I really thought Paige Harbison got Bridget’s desperation to stay top dog and most popular girl spot on, and boy was she desperate. As everything falls apart you can feel Bridget’s panic and bewilderment. While the build up to the pivotal moment in Bridget’s demise was great reading, the second part of this book where she literally has to walk a mile in the shoes of the people she’s terrorised is fantastic, I loved it. I especially liked how this doesn’t turn into soppy journey of self discovery and redemption on Bridget’s part either, there’s a little bit about why she ended up being so awful but it’s not enough to make you pity or understand her. No, we get to see the knock on effect of the others, the book becomes about the victims not the bully and I thought that was very clever. It’s almost like the contemptible Bridget is just a vehicle to get to know these other people and it’s with them that your sympathies will lie.

There were a couple of things I thought could have made the book better. Anna Judge, the mysterious new girl at school could have been better explained and expanded upon. I also thought Bridget’s relationship with her father should have been more important than it actually was portrayed. Other than that I really liked this book. If you can’t stand unlikable characters in your reading, then this is probably not for you. If you fancy something really different and enjoy a bit of loving to hate with a couple of interesting twists then I’d say give this one a go. I found it a quick enjoyable read and would certainly look out for more from this author in the future.

Published in the UK by Mira Ink June 2011
Many thanks to the publishers for sending a copy for review.

Book Review: Wuthering Hearts by Kay Woodward

Passion, the Yorkshire moors, a wild and handsome stranger . . . sound familiar?

When Robert arrives in town with his dark good looks and mysterious background, Emily has a huge crush! It’s almost enough to take her mind off this year’s school play . . . miserable, wailing Wuthering Heights.

But Robert is no prince, with his black moods and fierce temper. The beautiful untamed moors would be the perfect backdrop to their fiery romance, if only Emily could work it out.

On stage or off stage, will Emily ever be the Cathy to his Heathcliff? (from

Could a book be any cuter than Kay Woodward's Wuthering Hearts? I doubt it very much. This is the second book I've read from this author and once again I was left with a huge smile and warm fuzzy feeling inside by the end.

Like Jane Airhead before it, Wuthering Hearts takes a well known classic and makes it interesting, something you'd want to read. I can see many young people checking out the Brontës after reading these books. Wuthering Hearts isn't a retelling, but features as the school play and focus of the whole story.

Kay Woodward has a unique style of humour and wit to her writing, with some genuinely laugh out loud moments. She also captures early teenhood perfectly, with all it's worries and anxieties. Emily is such a lovely character: kind, fun with a tendency to say the wrong thing at the wrong time now and then. She's such a relatable character, so normal and someone you'd really want to be friends with at school. I really liked the budding romance in this book between Emily and the mood swinging Robert, who definitely got my sympathy when the reason for his grumpiness was revealed. It's sweet and tender, completely appropriate for pre-early teen readers who I know will adore this book.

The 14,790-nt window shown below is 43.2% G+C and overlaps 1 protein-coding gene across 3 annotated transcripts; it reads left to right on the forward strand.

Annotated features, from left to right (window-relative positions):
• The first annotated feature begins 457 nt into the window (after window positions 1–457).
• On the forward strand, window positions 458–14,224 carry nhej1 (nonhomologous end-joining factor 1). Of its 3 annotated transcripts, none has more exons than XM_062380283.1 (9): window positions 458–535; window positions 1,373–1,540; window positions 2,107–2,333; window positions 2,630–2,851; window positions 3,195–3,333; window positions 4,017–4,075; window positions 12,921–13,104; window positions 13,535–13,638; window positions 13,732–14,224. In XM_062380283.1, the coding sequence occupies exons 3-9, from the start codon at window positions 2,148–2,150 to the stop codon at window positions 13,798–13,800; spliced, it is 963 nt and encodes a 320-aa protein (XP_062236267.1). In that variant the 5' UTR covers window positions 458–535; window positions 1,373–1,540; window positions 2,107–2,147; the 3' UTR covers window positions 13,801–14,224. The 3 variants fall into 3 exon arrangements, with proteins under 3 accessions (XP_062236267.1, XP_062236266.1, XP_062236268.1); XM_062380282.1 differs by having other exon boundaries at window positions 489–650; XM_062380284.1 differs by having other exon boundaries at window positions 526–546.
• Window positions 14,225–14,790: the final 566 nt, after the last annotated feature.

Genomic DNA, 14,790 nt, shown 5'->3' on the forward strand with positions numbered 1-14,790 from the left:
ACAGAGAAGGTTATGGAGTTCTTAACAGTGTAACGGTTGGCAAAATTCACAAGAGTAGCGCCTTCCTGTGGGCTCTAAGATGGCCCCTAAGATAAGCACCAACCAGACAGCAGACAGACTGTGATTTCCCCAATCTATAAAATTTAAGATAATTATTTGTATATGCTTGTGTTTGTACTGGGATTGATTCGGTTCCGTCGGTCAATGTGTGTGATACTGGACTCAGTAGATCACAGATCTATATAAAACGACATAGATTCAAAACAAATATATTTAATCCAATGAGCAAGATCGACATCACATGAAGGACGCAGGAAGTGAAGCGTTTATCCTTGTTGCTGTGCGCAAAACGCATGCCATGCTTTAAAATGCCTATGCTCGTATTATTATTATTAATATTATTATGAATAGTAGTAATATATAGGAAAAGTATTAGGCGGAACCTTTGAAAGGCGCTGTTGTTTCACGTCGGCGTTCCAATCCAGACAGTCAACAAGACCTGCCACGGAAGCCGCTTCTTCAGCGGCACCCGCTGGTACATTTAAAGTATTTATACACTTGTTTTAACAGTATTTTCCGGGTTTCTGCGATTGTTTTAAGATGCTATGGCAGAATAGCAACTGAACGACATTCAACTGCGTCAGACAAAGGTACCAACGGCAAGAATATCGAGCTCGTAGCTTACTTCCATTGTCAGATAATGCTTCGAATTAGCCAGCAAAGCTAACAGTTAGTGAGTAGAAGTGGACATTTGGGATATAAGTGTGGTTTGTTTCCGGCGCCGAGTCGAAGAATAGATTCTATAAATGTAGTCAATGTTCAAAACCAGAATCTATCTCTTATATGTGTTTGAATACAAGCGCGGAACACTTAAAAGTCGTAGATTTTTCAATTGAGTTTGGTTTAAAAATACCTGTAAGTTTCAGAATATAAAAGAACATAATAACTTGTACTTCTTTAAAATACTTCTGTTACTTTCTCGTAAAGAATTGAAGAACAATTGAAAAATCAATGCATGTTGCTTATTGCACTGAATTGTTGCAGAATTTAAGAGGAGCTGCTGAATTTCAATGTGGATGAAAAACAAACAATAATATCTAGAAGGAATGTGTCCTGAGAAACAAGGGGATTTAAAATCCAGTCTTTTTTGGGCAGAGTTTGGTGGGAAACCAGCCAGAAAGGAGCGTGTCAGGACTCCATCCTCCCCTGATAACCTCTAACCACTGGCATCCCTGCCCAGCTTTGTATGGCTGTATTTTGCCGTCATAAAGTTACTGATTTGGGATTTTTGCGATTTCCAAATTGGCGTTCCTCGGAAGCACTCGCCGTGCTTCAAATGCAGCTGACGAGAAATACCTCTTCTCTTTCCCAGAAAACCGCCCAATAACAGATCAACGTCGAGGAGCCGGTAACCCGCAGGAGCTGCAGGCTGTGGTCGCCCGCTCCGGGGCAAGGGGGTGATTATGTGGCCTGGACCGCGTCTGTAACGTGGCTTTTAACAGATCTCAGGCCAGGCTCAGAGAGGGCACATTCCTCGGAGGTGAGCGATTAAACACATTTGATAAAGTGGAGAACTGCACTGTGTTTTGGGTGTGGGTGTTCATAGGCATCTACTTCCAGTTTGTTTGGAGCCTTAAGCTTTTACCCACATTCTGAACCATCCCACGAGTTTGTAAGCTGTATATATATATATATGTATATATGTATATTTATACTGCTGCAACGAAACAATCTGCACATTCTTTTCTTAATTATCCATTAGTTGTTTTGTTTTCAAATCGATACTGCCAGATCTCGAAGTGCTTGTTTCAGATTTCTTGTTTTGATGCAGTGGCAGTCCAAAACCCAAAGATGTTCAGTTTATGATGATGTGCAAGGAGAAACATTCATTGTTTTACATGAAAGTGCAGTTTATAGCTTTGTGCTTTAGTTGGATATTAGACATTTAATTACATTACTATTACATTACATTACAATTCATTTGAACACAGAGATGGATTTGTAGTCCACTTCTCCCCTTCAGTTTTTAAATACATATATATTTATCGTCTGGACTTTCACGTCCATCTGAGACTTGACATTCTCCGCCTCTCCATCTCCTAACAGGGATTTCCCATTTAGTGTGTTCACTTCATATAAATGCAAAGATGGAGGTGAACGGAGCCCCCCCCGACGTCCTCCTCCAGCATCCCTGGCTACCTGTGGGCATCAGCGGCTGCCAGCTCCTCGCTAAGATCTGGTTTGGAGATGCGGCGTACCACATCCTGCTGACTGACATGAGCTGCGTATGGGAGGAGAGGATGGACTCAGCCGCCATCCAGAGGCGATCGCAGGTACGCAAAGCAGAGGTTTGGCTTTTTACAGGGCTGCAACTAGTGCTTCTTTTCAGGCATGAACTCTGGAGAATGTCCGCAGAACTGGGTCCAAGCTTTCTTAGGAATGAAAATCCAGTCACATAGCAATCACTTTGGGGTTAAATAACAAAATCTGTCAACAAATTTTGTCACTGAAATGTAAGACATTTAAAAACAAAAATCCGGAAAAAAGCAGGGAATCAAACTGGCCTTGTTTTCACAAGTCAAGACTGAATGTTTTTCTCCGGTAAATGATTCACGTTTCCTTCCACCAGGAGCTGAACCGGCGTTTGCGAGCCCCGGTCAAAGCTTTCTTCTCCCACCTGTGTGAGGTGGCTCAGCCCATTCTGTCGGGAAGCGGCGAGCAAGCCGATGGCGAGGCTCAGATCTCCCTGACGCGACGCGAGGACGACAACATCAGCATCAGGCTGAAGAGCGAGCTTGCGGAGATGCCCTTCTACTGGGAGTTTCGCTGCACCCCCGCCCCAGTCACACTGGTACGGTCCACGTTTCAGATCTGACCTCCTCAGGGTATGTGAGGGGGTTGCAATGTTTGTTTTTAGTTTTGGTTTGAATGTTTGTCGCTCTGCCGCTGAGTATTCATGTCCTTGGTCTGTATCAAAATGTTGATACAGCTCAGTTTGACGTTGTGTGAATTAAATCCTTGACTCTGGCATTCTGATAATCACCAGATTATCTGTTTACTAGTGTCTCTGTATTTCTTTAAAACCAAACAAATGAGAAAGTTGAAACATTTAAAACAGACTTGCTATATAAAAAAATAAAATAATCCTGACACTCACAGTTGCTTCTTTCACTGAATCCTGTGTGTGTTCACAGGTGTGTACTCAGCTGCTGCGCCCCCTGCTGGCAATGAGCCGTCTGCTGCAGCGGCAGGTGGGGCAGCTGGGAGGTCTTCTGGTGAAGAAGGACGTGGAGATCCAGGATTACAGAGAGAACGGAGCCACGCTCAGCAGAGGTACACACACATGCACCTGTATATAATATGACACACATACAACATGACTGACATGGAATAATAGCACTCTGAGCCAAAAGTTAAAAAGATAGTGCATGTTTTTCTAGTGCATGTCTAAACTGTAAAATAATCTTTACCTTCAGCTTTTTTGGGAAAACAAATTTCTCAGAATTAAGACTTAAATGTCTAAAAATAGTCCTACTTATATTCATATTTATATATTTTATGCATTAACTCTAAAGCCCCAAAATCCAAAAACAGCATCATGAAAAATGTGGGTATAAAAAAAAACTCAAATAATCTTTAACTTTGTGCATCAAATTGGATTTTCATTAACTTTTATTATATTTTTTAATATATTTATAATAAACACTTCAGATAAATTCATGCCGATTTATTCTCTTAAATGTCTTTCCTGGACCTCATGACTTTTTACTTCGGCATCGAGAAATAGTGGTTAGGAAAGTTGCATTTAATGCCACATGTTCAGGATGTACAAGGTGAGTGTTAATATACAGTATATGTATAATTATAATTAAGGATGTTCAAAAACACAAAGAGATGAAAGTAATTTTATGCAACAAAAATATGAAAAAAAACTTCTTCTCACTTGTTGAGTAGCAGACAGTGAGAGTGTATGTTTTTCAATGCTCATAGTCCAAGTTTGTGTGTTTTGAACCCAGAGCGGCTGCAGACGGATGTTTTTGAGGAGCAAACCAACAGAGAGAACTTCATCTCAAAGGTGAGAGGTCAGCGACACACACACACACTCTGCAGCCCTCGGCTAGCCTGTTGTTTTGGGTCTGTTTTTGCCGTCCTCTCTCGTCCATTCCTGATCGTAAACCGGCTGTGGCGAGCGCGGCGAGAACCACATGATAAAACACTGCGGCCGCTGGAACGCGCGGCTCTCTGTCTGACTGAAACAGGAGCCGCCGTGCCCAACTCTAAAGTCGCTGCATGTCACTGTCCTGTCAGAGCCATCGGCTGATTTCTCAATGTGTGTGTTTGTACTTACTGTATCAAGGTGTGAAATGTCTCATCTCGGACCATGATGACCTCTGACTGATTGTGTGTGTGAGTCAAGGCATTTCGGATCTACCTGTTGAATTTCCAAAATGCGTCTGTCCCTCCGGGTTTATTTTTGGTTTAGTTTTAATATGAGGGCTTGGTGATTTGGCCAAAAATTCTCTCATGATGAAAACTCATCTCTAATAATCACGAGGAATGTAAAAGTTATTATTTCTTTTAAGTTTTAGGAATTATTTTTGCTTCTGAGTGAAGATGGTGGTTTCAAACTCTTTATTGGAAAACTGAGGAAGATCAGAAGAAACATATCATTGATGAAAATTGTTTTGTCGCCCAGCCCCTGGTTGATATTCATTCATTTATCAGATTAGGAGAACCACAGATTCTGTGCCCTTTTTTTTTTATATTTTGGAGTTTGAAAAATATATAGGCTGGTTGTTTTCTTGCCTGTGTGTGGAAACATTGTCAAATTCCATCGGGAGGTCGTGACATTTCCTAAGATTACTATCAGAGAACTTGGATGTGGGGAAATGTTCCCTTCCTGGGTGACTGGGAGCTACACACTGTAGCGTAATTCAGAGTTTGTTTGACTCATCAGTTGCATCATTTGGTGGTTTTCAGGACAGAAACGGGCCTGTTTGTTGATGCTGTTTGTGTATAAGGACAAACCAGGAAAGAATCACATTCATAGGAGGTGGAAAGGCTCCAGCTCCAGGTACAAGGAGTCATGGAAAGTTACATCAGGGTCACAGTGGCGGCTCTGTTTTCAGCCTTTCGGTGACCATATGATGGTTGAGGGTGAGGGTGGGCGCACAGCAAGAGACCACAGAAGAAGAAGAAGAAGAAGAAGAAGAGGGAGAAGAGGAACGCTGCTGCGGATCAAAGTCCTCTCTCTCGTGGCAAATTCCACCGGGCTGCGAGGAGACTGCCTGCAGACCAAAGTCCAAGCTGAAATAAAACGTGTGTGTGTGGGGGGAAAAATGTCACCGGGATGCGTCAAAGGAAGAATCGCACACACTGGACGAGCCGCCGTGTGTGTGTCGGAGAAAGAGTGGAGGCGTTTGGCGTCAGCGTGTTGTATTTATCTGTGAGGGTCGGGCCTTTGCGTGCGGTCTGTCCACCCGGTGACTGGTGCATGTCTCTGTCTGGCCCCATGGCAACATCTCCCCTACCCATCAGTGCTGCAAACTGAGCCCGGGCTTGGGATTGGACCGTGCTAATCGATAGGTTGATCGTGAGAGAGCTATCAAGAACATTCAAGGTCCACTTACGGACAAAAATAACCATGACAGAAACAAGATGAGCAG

Wuthering Hearts is a feel good, heart warming, gentle romcom and I loved it. I'd recommend this book for readers age 10-14 who will find Emily extremely relatable, the writing funny and the romance adorable. Or for those young at heart, who remember their first crush and the awkwardness which comes with a budding romance, and want a book that will leave them with a huge smile on their face.

Published by Anderson Press June 2011
Thanks to the publisher for providing a copy for review.

Book Review: Small Blue Thing by S.C. Ransom

Small Blue Thing is the first book in a trilogy by S.C. Ransom. It was published by Nosy Crow on 13th January and the book is 320 pages long. It was originally written for the author’s daughter, mostly written on her Blackberry.

Seventeen year old Alex is just about to celebrate finishing her exams. While out with best friend Grace, she manages to save a swan caught up in the Thames but she ends up with more than she bargained for. When Alex finds a mysterious blue bracelet in the river, she doesn’t think it is anything more than a piece of jewellery but then she begins to see it for what it really is.

From the bracelet comes Callum. A mysterious boy who is always there whenever Alex wears the bracelet. At first Alex thinks she is going mad but realises that he is quite real, only he isn’t exactly alive. Callum has a complicated history but Alex doesn’t care, she wants to know more and to spend as much time with him as possible. Callum has secrets though and they’re about to cause a whole lot of trouble for Alex. Can she find a way to be with Callum for real or are they destined to be apart forever?

What I thought
I originally bought this book because of the beautiful cover. I couldn’t resist it when I saw it in Foyles and after seeing that it was also signed by the author, I knew I had to have it. Unfortunately, the story did not match up to the amazing cover.